A radical turnabout in Pakistan
In just five months, public approval of Osama bin Laden has dropped by half.
Washington and Los Angeles
This week's election results in Pakistan give Islamabad's next government the mandate to finally put the terrorists out of business. Violence in Pakistan – mostly driven by Taliban and pro-Al Qaeda forces – has not abated since the December assassination of leading opposition candidate and former Prime Minister Benazir Bhutto. But in a potential hinge moment for what Newsweek recently called "the most dangerous nation in the world," Pakistani public opinion has turned dramatically and decisively against the radicals.Skip to next paragraph
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Last August, Terror Free Tomorrow (TFT) conducted a survey across Pakistan showing that from one-third to one-half of Pakistanis had a favorable opinion of Al Qaeda and related radical Islamist groups. Nearly half of respondents had a positive view of Osama bin Laden.
But now, the momentous events of the past several months – President Musharraf's crackdown against the press and opposition figures, mounting terrorist attacks by Al Qaeda and the Taliban, the assassination of Bhutto, and the campaign leading up to Monday's unprecedented election – have resulted in a sea change in Pakistani public opinion.
In a new nationwide survey conducted last month, Pakistani public support for Al Qaeda, the Taliban, bin Laden and other radical Islamist groups has plummeted by half – all the way down to the teens and single digits. The bottom has fallen out for support of the radicals.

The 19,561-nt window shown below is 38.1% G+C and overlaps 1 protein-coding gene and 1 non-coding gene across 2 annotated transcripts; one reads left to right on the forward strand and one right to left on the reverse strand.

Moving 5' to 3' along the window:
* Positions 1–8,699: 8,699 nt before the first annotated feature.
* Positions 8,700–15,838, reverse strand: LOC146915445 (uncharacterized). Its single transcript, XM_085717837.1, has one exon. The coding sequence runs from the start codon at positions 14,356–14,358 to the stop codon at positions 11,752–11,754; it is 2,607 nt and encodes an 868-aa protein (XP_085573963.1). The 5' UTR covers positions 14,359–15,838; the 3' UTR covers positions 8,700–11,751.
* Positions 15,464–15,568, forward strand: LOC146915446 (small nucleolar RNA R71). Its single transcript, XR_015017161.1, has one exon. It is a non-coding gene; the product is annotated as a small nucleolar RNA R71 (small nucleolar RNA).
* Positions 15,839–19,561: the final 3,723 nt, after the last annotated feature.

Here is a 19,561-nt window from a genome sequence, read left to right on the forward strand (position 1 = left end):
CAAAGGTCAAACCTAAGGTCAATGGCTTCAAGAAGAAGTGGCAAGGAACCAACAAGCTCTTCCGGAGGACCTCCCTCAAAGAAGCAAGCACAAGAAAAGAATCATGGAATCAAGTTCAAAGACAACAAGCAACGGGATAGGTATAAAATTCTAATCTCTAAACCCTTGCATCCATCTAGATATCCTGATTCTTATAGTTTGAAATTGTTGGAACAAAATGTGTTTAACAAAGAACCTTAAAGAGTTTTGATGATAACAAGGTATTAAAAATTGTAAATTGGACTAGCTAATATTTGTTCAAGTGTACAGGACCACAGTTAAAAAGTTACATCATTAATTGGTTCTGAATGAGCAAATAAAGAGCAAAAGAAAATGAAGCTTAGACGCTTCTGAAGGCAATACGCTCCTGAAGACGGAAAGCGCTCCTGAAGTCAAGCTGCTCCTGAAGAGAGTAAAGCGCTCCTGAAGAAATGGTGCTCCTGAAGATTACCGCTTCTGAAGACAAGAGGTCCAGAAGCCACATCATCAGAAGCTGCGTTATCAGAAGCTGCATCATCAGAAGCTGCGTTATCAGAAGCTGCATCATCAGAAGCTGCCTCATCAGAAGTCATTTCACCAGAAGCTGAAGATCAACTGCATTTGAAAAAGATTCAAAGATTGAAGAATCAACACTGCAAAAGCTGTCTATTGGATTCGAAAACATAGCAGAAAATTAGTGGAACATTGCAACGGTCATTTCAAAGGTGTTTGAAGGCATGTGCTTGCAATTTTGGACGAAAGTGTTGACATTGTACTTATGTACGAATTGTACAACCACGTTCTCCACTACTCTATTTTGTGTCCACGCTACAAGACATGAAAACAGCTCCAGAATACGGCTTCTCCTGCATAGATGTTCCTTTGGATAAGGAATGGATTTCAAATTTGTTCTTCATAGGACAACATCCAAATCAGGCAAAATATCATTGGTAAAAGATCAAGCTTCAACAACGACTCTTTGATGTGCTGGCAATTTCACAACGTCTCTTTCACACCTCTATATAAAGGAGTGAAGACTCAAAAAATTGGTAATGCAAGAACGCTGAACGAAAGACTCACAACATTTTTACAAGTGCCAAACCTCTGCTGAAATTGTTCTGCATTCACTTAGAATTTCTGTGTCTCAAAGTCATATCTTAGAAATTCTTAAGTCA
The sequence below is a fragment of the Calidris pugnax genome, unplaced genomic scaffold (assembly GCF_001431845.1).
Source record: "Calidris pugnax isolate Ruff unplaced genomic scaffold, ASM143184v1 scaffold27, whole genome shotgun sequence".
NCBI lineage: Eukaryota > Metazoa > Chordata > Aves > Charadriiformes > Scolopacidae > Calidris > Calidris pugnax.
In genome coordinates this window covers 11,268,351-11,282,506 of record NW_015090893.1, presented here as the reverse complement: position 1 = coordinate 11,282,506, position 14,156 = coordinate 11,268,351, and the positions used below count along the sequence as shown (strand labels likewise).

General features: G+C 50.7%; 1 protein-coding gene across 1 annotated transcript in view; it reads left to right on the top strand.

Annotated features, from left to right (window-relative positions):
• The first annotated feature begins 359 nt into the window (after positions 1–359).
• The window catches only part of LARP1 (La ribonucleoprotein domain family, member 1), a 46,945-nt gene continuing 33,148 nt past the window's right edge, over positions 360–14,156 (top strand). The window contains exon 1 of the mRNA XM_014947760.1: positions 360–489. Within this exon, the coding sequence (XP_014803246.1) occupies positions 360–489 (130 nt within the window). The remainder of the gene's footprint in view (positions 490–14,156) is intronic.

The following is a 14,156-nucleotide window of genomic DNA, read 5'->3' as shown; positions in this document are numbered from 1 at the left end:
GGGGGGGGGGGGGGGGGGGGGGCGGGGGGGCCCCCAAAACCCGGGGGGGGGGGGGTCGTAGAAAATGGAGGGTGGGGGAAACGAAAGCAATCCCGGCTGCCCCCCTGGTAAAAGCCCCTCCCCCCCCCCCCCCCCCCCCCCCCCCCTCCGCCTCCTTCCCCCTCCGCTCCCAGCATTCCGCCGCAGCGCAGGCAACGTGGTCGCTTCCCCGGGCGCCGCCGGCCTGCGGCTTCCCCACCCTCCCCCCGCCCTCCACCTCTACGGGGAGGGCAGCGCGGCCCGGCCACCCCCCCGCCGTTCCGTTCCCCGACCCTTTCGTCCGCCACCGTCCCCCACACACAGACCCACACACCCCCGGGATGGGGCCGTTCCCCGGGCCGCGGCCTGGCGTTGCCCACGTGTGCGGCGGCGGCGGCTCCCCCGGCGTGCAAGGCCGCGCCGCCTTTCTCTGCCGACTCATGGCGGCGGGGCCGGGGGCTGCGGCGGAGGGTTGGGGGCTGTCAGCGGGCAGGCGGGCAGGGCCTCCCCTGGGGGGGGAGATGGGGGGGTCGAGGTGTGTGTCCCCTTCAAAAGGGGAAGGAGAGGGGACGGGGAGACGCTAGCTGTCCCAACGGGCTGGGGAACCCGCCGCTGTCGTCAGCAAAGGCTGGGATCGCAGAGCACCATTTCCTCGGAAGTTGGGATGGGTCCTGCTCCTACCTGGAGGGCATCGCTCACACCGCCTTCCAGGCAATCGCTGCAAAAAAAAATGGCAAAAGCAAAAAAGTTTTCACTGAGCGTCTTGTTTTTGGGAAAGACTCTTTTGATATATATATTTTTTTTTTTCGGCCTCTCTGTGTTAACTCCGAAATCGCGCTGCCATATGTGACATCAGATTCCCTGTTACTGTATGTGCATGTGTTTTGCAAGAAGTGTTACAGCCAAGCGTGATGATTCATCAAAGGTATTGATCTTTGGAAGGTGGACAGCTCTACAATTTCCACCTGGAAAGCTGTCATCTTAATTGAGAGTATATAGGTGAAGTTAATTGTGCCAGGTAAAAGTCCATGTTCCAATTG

If Al Qaeda had appeared on the ballot as a political party in the election, only 1 percent of Pakistanis would have voted for them. The Taliban would have drawn just 3 percent of the vote.
Even in areas near or in their home base, Al Qaeda and the Taliban are losing public support. Favorable opinions of Al Qaeda and the Taliban in the North-West Frontier Province have sunk to single digits. In August, 70 percent of the population of this region expressed a favorable opinion of bin Laden. Today just 4 percent do.
Indeed, these survey results mirror the stinging defeat of the Islamist parties at the hands of the voters in the North-West Frontier Province. The religious parties were big losers there, winning just nine seats in the provincial assembly, as opposed to 67 in the 2002 elections.